Board Limits Employer-Friendly Unilateral Change Rule’s Application Following Expiration of CBA
Spoiler Alert – unless you regularly deal with collective bargaining agreements you may find this a tad wonky.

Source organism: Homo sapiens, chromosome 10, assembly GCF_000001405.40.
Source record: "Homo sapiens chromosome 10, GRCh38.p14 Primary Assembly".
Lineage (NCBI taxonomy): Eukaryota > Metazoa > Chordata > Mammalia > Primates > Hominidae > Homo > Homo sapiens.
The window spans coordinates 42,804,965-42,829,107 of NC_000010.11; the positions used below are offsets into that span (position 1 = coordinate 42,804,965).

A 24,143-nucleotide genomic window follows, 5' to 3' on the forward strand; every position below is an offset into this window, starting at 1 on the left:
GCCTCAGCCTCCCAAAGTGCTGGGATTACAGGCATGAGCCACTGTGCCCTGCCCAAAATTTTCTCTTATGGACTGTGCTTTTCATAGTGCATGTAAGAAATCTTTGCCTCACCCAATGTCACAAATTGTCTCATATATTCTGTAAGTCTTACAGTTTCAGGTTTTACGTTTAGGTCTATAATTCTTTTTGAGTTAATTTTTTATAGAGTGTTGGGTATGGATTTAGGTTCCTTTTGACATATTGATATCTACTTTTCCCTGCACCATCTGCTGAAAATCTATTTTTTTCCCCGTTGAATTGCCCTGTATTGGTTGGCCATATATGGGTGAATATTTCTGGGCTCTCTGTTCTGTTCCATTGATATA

As we have seen over the time of the current administration, the National Labor Relations Board (“Board”) has applied a more business-friendly approach when deciding cases arising under the National Labor Relations Act (“NLRA”). While many of those cases have re-examined prior Board precedents set during the Obama administration, the current Board’s willingness to reverse course is not without limit, as we recently saw in Nexstar Broadcasting, Inc. d/b/a KOIN-TV, 369 NLRB No. 61. In Nexstar, the employer asked the Board to extend the reach of the “contract coverage” rule adopted by the Board in late 2019 in M.V. Transportation, Inc., 368 NLRB No. 66. That rule set forth a new standard for determining when an employer’s action taken in reliance on contractual provisions under a collective bargaining agreement (“CBA”) constitutes a “unilateral change” in violation of the NLRA. Under the new standard, which we discussed in a prior client alert, the Board held that if an employer makes a change to working conditions without bargaining with the union, the Board will first look to whether the plain language of the CBA grants the employer the right to make the change. If the CBA permits the action, there is no violation of the NLRA. If the CBA does not, further analysis is needed. [Full Alert Available Here].